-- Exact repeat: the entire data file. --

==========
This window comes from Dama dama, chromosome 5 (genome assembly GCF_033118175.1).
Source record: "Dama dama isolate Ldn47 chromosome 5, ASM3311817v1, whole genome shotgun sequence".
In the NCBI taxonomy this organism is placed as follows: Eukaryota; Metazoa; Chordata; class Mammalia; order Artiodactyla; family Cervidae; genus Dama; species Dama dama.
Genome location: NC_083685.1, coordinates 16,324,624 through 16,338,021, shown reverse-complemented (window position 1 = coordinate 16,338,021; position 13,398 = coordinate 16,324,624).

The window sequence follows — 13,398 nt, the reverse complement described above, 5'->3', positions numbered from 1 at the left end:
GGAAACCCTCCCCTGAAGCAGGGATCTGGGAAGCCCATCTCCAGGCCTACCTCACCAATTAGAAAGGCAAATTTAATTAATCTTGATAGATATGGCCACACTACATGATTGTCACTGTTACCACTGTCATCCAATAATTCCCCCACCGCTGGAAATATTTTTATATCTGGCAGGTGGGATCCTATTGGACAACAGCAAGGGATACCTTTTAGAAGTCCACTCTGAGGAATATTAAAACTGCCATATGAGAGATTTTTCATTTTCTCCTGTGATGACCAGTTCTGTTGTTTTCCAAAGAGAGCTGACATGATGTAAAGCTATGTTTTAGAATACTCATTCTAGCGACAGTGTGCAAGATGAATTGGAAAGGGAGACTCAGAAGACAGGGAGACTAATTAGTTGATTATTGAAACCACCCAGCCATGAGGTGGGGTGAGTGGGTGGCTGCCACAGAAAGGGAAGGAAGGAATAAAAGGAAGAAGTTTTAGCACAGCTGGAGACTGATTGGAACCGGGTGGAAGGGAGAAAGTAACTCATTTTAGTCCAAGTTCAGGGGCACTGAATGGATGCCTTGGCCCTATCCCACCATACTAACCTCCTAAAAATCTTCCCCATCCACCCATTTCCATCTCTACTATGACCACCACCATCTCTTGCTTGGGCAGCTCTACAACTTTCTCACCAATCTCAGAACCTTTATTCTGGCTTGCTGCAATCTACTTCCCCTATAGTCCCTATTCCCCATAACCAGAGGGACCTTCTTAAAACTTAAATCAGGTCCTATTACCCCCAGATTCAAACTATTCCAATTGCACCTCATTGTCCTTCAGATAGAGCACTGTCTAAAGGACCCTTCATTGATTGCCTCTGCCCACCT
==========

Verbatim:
This window comes from Dama dama, chromosome 5 (genome assembly GCF_033118175.1).
Source record: "Dama dama isolate Ldn47 chromosome 5, ASM3311817v1, whole genome shotgun sequence".
In the NCBI taxonomy this organism is placed as follows: Eukaryota; Metazoa; Chordata; class Mammalia; order Artiodactyla; family Cervidae; genus Dama; species Dama dama.
Genome location: NC_083685.1, coordinates 16,324,624 through 16,338,021, shown reverse-complemented (window position 1 = coordinate 16,338,021; position 13,398 = coordinate 16,324,624).

The window sequence follows — 13,398 nt, the reverse complement described above, 5'->3', positions numbered from 1 at the left end:
GGAAACCCTCCCCTGAAGCAGGGATCTGGGAAGCCCATCTCCAGGCCTACCTCACCAATTAGAAAGGCAAATTTAATTAATCTTGATAGATATGGCCACACTACATGATTGTCACTGTTACCACTGTCATCCAATAATTCCCCCACCGCTGGAAATATTTTTATATCTGGCAGGTGGGATCCTATTGGACAACAGCAAGGGATACCTTTTAGAAGTCCACTCTGAGGAATATTAAAACTGCCATATGAGAGATTTTTCATTTTCTCCTGTGATGACCAGTTCTGTTGTTTTCCAAAGAGAGCTGACATGATGTAAAGCTATGTTTTAGAATACTCATTCTAGCGACAGTGTGCAAGATGAATTGGAAAGGGAGACTCAGAAGACAGGGAGACTAATTAGTTGATTATTGAAACCACCCAGCCATGAGGTGGGGTGAGTGGGTGGCTGCCACAGAAAGGGAAGGAAGGAATAAAAGGAAGAAGTTTTAGCACAGCTGGAGACTGATTGGAACCGGGTGGAAGGGAGAAAGTAACTCATTTTAGTCCAAGTTCAGGGGCACTGAATGGATGCCTTGGCCCTATCCCACCATACTAACCTCCTAAAAATCTTCCCCATCCACCCATTTCCATCTCTACTATGACCACCACCATCTCTTGCTTGGGCAGCTCTACAACTTTCTCACCAATCTCAGAACCTTTATTCTGGCTTGCTGCAATCTACTTCCCCTATAGTCCCTATTCCCCATAACCAGAGGGACCTTCTTAAAACTTAAATCAGGTCCTATTACCCCCAGATTCAAACTATTCCAATTGCACCTCATTGTCCTTCAGATAGAGCACTGTCTAAAGGACCCTTCATTGATTGCCTCTGCCCACCT